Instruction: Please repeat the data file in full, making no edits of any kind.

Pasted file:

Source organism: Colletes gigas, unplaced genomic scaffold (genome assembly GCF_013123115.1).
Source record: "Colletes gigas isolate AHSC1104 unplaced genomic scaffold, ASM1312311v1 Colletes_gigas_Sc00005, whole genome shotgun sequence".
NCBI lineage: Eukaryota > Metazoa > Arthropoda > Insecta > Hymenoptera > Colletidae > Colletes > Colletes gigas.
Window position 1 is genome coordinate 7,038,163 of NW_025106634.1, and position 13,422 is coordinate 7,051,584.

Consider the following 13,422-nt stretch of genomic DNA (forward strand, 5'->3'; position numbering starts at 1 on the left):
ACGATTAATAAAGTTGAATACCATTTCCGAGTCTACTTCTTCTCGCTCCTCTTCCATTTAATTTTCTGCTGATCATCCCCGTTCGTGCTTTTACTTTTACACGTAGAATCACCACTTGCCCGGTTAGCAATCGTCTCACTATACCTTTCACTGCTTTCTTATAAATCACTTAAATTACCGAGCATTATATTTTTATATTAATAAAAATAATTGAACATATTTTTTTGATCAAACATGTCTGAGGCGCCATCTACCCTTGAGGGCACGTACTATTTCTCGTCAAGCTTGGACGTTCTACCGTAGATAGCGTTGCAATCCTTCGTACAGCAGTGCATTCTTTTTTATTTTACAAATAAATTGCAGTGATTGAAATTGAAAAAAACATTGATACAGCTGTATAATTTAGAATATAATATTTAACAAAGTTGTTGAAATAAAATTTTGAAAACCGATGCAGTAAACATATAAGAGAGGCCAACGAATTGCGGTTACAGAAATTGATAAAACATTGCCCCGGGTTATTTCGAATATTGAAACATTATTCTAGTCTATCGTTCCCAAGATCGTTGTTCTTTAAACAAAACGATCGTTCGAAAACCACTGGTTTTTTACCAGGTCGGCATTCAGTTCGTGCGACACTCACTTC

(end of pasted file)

Source organism: Colletes gigas, unplaced genomic scaffold (genome assembly GCF_013123115.1).
Source record: "Colletes gigas isolate AHSC1104 unplaced genomic scaffold, ASM1312311v1 Colletes_gigas_Sc00005, whole genome shotgun sequence".
NCBI lineage: Eukaryota > Metazoa > Arthropoda > Insecta > Hymenoptera > Colletidae > Colletes > Colletes gigas.
Window position 1 is genome coordinate 7,038,163 of NW_025106634.1, and position 13,422 is coordinate 7,051,584.

Consider the following 13,422-nt stretch of genomic DNA (forward strand, 5'->3'; position numbering starts at 1 on the left):
ACGATTAATAAAGTTGAATACCATTTCCGAGTCTACTTCTTCTCGCTCCTCTTCCATTTAATTTTCTGCTGATCATCCCCGTTCGTGCTTTTACTTTTACACGTAGAATCACCACTTGCCCGGTTAGCAATCGTCTCACTATACCTTTCACTGCTTTCTTATAAATCACTTAAATTACCGAGCATTATATTTTTATATTAATAAAAATAATTGAACATATTTTTTTGATCAAACATGTCTGAGGCGCCATCTACCCTTGAGGGCACGTACTATTTCTCGTCAAGCTTGGACGTTCTACCGTAGATAGCGTTGCAATCCTTCGTACAGCAGTGCATTCTTTTTTATTTTACAAATAAATTGCAGTGATTGAAATTGAAAAAAACATTGATACAGCTGTATAATTTAGAATATAATATTTAACAAAGTTGTTGAAATAAAATTTTGAAAACCGATGCAGTAAACATATAAGAGAGGCCAACGAATTGCGGTTACAGAAATTGATAAAACATTGCCCCGGGTTATTTCGAATATTGAAACATTATTCTAGTCTATCGTTCCCAAGATCGTTGTTCTTTAAACAAAACGATCGTTCGAAAACCACTGGTTTTTTACCAGGTCGGCATTCAGTTCGTGCGACACTCACTTC